Surge in crime, defund the police push are top issues in House special election
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Taking a page from a Republican playbook that resulted in some unexpected victories in House elections last November, GOP candidate Mark Moores is focusing much of his campaign in Tuesday’s special election for a vacant congressional seat in New Mexico over a surge in crime and the push by some on the left to “defund the police.”
New Mexico’s First Congressional District, in the central part of the state, includes roughly three-quarters of Albuquerque, the state’s largest city, which like other urban areas across the country has witnessed a breakout in crime.
Moores is zeroing in on that, as well as highlighting Democratic candidate state Rep. Melanie Stansbury’s initial support for the BREATHE Act, a wide ranging push for policing reform penned by activists allied with the Black Lives Matter movement.
“Rampant crime, drug violence, a record number of homicides in Albuquerque this year. It’s never been more dangerous. Melanie Stanbury’s plan – supporting legislation that defunds the police,” charges the narrator in a recent Moores commercial that Stansbury disputes.
It’s not just his ads. Moores repeatedly spotlights the crime issue and the BREATHE Act as he campaigns across the district. And on Sunday the state GOP tweeted “Keep New Mexico Safe! Vote for Republican Mark Moores!”
At a debate earlier this month, Moores charged that “crime is out of control … it has to stop. And, quite frankly, my opponent in the race is part of the problem.”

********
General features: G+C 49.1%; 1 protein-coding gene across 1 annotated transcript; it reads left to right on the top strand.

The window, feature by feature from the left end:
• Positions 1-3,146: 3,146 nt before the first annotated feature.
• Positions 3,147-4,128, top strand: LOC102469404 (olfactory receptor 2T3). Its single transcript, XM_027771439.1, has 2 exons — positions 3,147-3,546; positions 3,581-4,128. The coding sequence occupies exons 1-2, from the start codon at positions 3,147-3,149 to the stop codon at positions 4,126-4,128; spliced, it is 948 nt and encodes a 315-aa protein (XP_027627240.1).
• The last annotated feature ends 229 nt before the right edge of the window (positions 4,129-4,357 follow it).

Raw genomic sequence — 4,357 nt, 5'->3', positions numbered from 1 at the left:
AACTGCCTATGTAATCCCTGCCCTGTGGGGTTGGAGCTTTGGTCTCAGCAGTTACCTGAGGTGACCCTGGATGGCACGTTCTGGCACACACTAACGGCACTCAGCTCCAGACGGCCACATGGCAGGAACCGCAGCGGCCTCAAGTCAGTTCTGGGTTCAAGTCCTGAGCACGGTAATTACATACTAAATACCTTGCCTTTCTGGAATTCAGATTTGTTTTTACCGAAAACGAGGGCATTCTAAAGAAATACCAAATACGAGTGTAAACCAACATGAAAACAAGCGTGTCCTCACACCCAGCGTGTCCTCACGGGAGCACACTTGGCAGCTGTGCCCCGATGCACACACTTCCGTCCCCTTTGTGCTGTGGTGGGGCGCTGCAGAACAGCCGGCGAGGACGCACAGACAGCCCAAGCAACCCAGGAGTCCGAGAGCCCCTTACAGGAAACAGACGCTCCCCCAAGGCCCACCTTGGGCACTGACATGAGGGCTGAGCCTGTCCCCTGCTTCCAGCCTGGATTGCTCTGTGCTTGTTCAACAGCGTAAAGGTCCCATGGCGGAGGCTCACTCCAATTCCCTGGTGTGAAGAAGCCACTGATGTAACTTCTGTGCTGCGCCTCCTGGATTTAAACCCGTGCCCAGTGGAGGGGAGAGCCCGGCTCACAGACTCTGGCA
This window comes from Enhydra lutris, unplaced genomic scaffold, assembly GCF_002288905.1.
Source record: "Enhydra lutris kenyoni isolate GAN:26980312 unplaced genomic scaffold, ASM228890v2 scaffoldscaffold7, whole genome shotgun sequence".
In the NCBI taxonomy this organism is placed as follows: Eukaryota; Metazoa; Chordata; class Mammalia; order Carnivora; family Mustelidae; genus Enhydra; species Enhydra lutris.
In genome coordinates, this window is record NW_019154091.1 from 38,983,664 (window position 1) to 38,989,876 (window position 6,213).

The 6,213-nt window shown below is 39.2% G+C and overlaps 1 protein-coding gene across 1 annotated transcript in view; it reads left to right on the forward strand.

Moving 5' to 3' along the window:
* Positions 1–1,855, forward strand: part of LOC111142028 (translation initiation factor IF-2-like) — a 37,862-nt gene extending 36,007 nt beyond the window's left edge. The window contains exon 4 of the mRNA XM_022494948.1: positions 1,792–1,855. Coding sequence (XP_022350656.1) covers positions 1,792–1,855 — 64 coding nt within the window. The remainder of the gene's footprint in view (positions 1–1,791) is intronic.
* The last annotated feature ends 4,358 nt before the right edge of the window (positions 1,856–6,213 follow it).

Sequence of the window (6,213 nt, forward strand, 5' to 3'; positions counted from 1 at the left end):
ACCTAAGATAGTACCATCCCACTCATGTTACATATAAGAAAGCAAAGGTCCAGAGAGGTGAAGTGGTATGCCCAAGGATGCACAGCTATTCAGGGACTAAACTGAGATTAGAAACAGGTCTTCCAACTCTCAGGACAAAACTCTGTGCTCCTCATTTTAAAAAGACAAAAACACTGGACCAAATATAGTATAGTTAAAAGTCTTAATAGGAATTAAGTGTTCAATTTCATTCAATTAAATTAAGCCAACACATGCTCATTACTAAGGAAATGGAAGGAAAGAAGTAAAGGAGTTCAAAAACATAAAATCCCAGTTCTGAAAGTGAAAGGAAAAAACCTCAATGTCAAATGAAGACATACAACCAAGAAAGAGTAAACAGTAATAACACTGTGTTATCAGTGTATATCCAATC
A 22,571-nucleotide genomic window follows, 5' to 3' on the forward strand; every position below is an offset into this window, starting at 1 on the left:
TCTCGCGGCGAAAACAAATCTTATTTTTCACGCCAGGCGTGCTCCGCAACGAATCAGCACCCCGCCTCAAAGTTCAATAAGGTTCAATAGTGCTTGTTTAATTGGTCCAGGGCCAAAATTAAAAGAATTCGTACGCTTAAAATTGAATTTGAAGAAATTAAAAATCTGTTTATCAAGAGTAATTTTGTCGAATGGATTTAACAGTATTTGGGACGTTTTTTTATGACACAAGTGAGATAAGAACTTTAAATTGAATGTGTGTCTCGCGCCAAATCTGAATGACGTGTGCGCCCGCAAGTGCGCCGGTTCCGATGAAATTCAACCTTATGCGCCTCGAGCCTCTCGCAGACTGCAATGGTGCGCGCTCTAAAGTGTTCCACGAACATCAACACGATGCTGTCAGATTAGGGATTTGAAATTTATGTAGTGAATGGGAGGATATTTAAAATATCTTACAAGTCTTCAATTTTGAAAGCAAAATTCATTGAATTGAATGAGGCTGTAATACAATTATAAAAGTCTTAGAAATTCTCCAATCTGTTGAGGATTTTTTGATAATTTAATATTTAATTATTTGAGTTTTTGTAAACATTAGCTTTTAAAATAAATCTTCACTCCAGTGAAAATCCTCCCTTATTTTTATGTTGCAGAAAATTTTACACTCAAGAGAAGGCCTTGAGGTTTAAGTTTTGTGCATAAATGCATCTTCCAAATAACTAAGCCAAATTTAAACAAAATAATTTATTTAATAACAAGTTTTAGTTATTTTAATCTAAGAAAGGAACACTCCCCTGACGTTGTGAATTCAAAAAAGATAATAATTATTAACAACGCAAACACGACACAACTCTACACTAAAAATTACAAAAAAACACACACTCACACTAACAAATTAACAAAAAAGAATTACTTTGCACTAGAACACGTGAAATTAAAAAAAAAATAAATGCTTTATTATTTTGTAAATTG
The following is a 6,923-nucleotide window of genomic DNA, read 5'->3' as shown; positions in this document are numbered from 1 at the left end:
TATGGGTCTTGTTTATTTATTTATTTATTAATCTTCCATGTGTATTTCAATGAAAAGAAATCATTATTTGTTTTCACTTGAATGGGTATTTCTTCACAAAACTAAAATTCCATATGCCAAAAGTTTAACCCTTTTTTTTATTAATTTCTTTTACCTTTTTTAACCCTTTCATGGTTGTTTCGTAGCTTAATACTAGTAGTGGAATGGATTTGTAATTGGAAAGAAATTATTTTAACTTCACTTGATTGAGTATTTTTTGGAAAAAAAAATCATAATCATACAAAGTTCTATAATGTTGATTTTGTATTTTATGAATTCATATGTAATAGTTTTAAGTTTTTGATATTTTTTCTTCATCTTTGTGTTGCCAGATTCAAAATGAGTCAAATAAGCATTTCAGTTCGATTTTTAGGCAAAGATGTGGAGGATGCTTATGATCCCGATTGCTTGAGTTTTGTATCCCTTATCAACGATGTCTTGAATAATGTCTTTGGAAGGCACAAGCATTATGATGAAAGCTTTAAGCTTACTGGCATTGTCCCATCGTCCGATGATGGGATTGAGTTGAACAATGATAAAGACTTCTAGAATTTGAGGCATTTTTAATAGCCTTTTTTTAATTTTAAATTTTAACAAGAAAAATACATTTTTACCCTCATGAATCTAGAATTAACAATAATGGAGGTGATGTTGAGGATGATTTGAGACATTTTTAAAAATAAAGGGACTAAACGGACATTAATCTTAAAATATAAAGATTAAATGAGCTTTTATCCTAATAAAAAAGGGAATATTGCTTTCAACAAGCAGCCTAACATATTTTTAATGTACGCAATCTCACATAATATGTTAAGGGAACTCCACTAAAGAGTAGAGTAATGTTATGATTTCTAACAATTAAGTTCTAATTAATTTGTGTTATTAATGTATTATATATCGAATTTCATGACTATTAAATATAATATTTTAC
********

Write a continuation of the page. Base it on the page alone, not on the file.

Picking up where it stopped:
Stansbury seemed to brush off Moores’ attack at the debate, and didn’t directly reference the BREATHE ACT, which would make stark changes to the criminal justice system.
“To address Albuquerque’s crime problem, we have to invest in public safety,” Stansbury responded. “We need to be reforming policing in the city, and we need to be investing in the underlying causes of crime like addiction and behavioral health.”
And she’s running on her record as a state representative on the coronavirus pandemic recovery fostered by President Biden, highlighting her pledge to work with the president and his administration.
Moores, Stansbury, a Libertarian Party candidate, and an independent contender, are all running in the race to succeed Democrat Deb Haaland, who stepped down from her congressional seat earlier this year after she was confirmed as Interior secretary in President Biden’s Cabinet.
The district is solidly blue and Democrats have controlled the seat for a dozen years. Haaland won reelection last November by 16 points and Biden carried the district by 23 points over then-President Donald Trump.
Local observers say Stansbury enjoys a substantial advantage over Moores in the two weeks of early voting, which concluded on Saturday. And Stansbury has dramatically outraised Moores and she’s outspent him by a two-to-one margin to run ads.
New Mexico Democratic Party chair Jessica Velasquez argued that “Moores has been forced to rely on fear mongering and falsehoods to motivate his supporters, because he knows he can’t run on his extremist record. Moores’ out-of-touch, anti-worker, and anti-women stances do not reflect the values of New Mexicans, so he’s trying to distract from the conversations about the issues that matter most to voters.”